Excerpts from Upside Down Apocalypse. Herald Press 2022

Another book on Revelation? I know. I know. Everyone from Isaac Newton — yes, the guy who discovered gravity — to Nicholas Cage has taken a stab at interpreting this letter, often with disastrous consequences. Revelation, it seems, gives us an opportunity to exchange the peaceful Jesus of the Gospels for one we might prefer in a jam. A Jesus more like John Wayne, perhaps. After all, doesn’t Revelation tell us that the Jesus of Sunday worship will one day return on a white horse, splattered Rambo-like in blood, wielding a claymore against his enemies? It’s true, the writer of Revelation does employ violent imagery in all kinds of provocative ways, but to what end? To overturn the Jesus of the Gospels? To replace the Jesus of Matthew, Mark, Luke, and John with one remade in the image of John Wick? If the Jesus of our future hope bears little resemblance to the Jesus who walked through ancient Palestine, then we should at least question whom it is we really call Lord.

Of late, however, there seems to be a sort of renaissance of Jesus-centered interpretation. A recapturing of Jesus as the Word of God in history that helps us make sense of the words of God in the pages of Scripture. And this is particularly helpful when it comes to Revelation. If we can assume that the writer John has encountered the same Jesus that we have in the Gospels, and has discovered no other Jesus along the way, then we can choose intentionally and deliberately to read Revelation through the lens of Jesus’ life and teachings. This is what opens us up to properly understanding the nonviolent apocalypse.

All of this is more than just a question of biblical interpretation, though. There is practical importance to how we understand a book like Revelation. The lens we choose to read the Scriptures through informs our imagination of God, and our imagination of God shapes how we act in the world.

Will we take up the challenge of climate change and work to repair the damage we have done to the environment, or will we instead give in to apocalyptic fantasies of a world abandoned to despair? Will we choose to vote for a politic that seeks to lift the oppressed and addresses structural sin, or will we prefer to train ourselves to look for enemies behind every corner? Will we place our hope in a world where all nations maintain diverse identities and worship together equally, or will we choose foreign policy that dominates, exploits, and continues our colonial legacy? Will we face down global challenges with courage and solidarity, acting in our neighbor’s best interest, or will we dive into speculative resignation, misinterpreting signs and symbols that hint at sinister ulterior motives? In each of these scenarios, what we believe about God will lead us to choices that either continue the story of Jesus — or betray his legacy in the world. My contention is that Revelation, when read through the lens of the Gospels, will help us uncover the prophetic hope that saves us from nihilistic despair. The Apocalypse will reveal a God so deeply invested in the renewal of all things that the story will push us back into the world with new eyes to uncover the divine in our neighborhoods, our politics, and even the cosmos. As Jesus once said, you are the salt of the ground beneath your feet, and the light of the cosmos above your head (Matthew 5:13 – 14). That’s the heart, and scope, of the upside-down apocalypse, but it begins by rooting our reading of Revelation in the gospel of peace.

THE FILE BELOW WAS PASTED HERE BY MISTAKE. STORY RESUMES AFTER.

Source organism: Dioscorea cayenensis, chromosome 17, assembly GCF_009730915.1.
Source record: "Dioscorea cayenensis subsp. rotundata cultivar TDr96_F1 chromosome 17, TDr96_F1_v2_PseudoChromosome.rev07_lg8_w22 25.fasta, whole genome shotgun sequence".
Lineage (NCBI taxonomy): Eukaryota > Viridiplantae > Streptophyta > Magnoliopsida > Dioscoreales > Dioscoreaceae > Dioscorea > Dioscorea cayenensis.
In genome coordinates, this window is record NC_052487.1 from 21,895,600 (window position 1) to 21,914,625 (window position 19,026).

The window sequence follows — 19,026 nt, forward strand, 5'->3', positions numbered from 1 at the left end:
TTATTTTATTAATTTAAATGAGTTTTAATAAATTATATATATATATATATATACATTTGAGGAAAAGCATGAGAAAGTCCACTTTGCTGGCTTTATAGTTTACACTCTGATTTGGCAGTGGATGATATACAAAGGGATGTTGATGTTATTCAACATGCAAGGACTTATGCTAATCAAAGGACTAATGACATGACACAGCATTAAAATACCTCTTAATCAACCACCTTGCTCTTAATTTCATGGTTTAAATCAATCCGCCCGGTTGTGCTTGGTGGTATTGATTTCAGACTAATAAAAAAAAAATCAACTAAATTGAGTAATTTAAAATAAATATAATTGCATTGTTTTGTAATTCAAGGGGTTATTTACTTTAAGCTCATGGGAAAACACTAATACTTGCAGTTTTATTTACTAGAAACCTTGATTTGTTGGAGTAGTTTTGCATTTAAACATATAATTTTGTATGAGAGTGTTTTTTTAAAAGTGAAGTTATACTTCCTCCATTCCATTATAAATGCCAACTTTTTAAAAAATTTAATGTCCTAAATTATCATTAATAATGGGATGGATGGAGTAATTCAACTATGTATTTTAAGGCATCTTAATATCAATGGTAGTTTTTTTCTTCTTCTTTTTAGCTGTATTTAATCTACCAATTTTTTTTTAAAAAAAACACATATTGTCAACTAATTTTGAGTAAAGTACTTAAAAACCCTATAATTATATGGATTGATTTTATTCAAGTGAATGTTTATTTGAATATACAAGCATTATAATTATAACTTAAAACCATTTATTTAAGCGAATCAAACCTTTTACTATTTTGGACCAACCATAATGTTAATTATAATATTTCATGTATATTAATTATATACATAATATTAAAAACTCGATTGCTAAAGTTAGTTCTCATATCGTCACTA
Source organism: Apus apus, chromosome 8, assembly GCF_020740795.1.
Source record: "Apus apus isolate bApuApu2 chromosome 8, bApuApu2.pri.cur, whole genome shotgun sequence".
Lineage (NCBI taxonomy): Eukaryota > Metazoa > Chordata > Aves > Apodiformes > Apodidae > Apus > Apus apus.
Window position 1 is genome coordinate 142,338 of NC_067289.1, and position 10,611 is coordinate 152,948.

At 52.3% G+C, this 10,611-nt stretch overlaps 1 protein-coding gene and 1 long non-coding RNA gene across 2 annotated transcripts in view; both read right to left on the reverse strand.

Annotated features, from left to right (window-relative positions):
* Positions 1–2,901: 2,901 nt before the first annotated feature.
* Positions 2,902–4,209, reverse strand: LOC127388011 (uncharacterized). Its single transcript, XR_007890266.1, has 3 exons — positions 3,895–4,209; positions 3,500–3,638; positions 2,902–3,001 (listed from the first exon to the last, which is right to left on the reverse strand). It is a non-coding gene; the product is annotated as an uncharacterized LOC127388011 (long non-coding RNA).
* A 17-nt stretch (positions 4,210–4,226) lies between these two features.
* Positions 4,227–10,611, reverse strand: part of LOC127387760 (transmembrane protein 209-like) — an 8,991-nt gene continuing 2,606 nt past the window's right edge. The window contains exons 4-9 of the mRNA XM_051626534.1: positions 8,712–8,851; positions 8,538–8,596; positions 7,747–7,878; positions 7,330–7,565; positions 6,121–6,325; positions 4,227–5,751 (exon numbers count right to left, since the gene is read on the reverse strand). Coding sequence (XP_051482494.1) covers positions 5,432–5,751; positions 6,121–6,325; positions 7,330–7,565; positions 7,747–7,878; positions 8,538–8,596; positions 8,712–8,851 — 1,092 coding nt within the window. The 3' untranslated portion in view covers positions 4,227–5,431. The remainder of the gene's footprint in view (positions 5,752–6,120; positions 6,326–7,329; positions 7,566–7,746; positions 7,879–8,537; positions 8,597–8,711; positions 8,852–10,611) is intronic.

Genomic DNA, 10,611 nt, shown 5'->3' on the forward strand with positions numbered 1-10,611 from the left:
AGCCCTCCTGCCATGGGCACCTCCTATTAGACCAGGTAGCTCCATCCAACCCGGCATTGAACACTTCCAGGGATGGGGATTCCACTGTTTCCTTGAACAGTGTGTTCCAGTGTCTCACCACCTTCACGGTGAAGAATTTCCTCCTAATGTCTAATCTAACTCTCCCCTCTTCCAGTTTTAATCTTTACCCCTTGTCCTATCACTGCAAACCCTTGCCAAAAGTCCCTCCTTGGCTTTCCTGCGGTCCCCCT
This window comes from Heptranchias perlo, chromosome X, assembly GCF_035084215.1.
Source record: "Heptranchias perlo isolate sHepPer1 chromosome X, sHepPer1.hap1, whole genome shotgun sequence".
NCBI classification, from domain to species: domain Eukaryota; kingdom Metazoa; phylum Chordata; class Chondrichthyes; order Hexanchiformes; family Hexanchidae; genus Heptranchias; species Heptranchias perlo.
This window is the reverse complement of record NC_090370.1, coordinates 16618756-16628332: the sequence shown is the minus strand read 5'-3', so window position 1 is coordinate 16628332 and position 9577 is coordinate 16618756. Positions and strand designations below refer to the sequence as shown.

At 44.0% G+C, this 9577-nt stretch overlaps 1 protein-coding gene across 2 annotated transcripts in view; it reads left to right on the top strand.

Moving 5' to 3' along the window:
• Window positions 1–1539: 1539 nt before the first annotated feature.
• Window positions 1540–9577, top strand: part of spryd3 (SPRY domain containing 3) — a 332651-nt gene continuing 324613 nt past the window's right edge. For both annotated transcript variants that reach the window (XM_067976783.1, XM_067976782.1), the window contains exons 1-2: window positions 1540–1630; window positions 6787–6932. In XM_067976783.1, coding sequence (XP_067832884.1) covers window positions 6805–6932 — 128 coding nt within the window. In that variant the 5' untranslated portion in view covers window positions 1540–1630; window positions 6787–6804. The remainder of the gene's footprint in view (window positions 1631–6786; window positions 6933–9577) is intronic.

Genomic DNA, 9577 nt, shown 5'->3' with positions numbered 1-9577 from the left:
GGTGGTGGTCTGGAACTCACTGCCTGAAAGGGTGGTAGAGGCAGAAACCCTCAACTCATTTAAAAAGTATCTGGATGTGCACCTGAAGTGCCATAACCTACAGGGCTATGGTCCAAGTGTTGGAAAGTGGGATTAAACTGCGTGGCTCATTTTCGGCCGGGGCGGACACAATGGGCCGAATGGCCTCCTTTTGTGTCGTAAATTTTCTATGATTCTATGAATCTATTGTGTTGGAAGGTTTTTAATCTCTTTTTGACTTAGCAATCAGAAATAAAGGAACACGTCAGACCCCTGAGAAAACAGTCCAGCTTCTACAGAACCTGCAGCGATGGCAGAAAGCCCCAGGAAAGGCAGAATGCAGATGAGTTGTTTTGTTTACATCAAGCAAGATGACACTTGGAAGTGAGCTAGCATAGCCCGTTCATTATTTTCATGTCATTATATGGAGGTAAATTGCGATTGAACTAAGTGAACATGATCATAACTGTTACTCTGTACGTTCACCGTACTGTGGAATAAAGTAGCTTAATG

So how does a book about a red dragon, a lamb covered in blood, and a beast with seven horns and ten crowns speak to the divine love we see so clearly in Jesus? That’s where the community of Christ comes in. Interpreting Revelation alone, you and I will probably come up with readings as diverse as the two of us. Add in more people, get more interpretations. But together, sharing the wisdom and insight of the larger community, the historic collection of people who have followed the way of Jesus and studied the book of Revelation, we can find our way back to the clarity of good news, even in this difficult text. I spent a couple of years studying Revelation in grad school. I even wrote a (long, boring) thesis about it that serves as the backbone of this book. In that research, I discovered academic after scholar after mystic who saw in Revelation a vision of the peace of Christ, not in contrast to the Gospels, but in tension with the violence of the world that surrounds us. There may not be much perspicuity in Revelation, but in holding tight to the clarity of the Gospels paired with research that illuminates the context of this ancient apocalypse, I think we can see Christ clearly here as well. This unveiling of the world was written to church communities under immense pressure — economic, social, political, and religious — and some of the people reading this letter in the first century were acutely aware of all that pressure. They saw what was happening around them, the way the empire wanted them to conform to a counterfeit version of peace. And they fought to hold on to their imagination of the peace of Christ. Others, though, didn’t feel the weight at all. They didn’t see it or perceive it. They didn’t realize how they were being shaped by a story different from the way of Jesus. And John works creatively and deliberately to wake them up to what really was. To unveil it all to them. And maybe also to us.

Jeremy Duncan

Jeremy Duncan is founding pastor of Commons Church in Calgary, Alberta, one of the fastest growing church plants in Canada. He lives in Calgary with his partner Rachel, their two adopted kids, and their dog. Jeremy holds a Bachelor of Theology and received a Master of Arts in Biblical/​Theological Studies, for which he wrote about nonviolence and the work of René Girard.